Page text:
ISLAMABAD: Federal Interior Minister Chaudhry Nisar Ali on Wednesday warned the Pakistan Peoples Party (PPP) led Sindh government to “not malign the federal government and Rangers” and accused the provincial government of trying to “detrack the Karachi operation to save just one man (Dr Asim Hussain).”
“I don’t know how deep your ties are with him (Dr Hussain),” the minister remarked. “How far can a party or a government go for one person?” questioned a visibly dismayed Nisar.
The minister said it was clear that some forces were trying to derail the Karachi operation, which had been initiated after a thorough political consensus and had been highly successful in achieving its goals.
Nisar asked the provincial government to change tactics or else threatened to make public a “confidential joint investigation report, Dr Asim Hussain’s video, and other reports by the FIA and NAB so that the public can decide for itself who is trying to hide what.”
“If things do not change and this blame game continues, I will present some options on behalf of the federal government,” he said. “I assure the people of Karachi that there are several legal and constitutional options available with us,” said Nisar, emphasising that there will be no let-up in the Karachi operation.
Nisar’s tirade comes as the PPP-led provincial government is delaying extending Rangers’ special policing powers in Sindh. Special powers assigned to Rangers in the province, which have in the past been extended every few months via orders from the provincial government, expired on Sunday, Dec 6, 2015, at midnight.
“For a week now, Rangers is serving on the streets of Karachi without legal cover. If there were reservations or concerns, why where they not brought up weeks earlier.”
The interior minister said the provincial government had for years extended Rangers’ powers via executive notifications and questioned the ‘sudden’ need to consult the assembly on the matter.
“A normal administrative procedure has been made complex, which is equivalent to playing games with the sensitive Karachi operation,” said Nisar.
Giving a message to Sindh Chief Minister Qaim Ali Shah, Nisar said the National Accountability Bureau (NAB) is an independent body, whose chairman had been appointed with consensus between the PML-N and the PPP – a practice he alleged the PPP did not follow when it was in the centre.
Similarly, the Federal Investigation Agency’s (FIA) counter-terrorism powers are granted under the Anti-Terrorism Act and have not been assigned at the PML-N’s whims, he said. “Nor is the Rangers serving PML-N's agenda.”
“I have never made my reservations public, I only share them in meetings. But the situation has forced me to comment publicly on these matters.”
Despite their widely known concerns and reservations, the MQM is backing the Karachi operation, the minister said. “If MQM has a stake in a peaceful Karachi, so does the provincial government.”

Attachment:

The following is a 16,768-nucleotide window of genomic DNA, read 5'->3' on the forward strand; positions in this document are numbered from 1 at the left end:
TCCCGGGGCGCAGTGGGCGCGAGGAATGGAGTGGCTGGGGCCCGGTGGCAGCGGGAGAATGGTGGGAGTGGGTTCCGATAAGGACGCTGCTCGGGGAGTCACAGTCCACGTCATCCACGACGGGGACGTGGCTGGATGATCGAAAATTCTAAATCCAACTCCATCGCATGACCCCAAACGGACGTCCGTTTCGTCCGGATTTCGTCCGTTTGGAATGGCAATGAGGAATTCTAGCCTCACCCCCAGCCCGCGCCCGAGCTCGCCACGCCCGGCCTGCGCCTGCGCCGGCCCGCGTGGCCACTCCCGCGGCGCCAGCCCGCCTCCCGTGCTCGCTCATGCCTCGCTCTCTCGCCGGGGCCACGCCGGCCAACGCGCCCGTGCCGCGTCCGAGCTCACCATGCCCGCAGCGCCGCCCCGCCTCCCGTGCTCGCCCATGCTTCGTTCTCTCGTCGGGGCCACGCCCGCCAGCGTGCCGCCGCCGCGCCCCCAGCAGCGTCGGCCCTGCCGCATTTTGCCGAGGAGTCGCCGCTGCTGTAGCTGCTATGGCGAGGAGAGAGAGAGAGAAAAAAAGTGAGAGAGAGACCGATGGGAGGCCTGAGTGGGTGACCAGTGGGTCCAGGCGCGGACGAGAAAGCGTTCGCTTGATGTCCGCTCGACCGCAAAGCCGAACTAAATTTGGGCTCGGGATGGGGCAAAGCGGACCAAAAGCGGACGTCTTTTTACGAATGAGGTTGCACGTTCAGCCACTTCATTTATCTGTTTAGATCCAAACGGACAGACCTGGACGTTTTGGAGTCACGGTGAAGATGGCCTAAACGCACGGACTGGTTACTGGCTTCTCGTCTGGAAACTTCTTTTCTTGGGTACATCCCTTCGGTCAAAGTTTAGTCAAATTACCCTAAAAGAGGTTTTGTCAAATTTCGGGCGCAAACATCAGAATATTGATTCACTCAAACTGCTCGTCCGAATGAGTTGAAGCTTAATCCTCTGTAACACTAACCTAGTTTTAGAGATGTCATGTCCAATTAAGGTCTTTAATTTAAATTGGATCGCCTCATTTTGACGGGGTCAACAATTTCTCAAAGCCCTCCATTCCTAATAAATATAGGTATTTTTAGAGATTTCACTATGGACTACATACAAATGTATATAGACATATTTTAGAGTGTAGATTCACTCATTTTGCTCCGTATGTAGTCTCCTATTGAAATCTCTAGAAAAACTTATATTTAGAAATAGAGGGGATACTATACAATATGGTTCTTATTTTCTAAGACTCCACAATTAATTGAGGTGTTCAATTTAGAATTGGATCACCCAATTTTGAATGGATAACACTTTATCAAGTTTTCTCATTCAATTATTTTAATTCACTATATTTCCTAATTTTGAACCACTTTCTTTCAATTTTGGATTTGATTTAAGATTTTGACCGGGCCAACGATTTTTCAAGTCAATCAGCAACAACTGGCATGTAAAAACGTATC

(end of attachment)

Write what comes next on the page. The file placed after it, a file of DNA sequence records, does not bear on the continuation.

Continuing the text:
Nisar urged the Sindh government to take complete ownership of the security operation in the country's commercial hub, reminding all stakeholders that the Supreme Court took notice of the situation in Karachi in 2011, and in 2013, on the court's directions, Rangers were empowered to lead an operation.
“Statements attempting to make the operation controversial are equivalent to making fun of the sacrifices of our soldiers,” said the minister. “Just last week four Rangers men were shot dead and two military personnel killed in Karachi. Are there any doubts on how well organised the terrorists are?”
The minister said he hoped “better sense will prevail” and that “no comments on policy matters” are made by representatives of the provincial government.
Rangers in Sindh
Assisting the police in Karachi since 1989 when the Pakistan Peoples Party government in the centre at the time had called in the Rangers and the Frontier Constabulary to curb rising political violence in the metropolis, the paramilitary force started enjoying policing powers a few years ago amid increasing number of killings on sectarian, political and ethnic grounds in the city.
Rangers is currently spearheading an ‘operation’ against criminal elements in Karachi, which was initiated back in September 2013 after the federal cabinet empowered the force to lead a targeted advance with the support of police against criminals already identified by federal military and civilian agencies for their alleged involvement in targeted killings, kidnappings for ransom, extortion and terrorism in Karachi.
A high-level apex committee meeting chaired by the Chief of Army Staff Gen Raheel Sharif on May 14, 2015, decided to implement effective policing and surveillance in the "vast suburbs of Karachi", to prevent what the military spokesperson said were "sneaking terrorist attacks".
Amid resentment and criticism from certain political circles over the ‘operation’, the military establishment in August said there would be no let-up in actions by law enforcement agencies “to ensure a peaceful and terror-free Karachi”.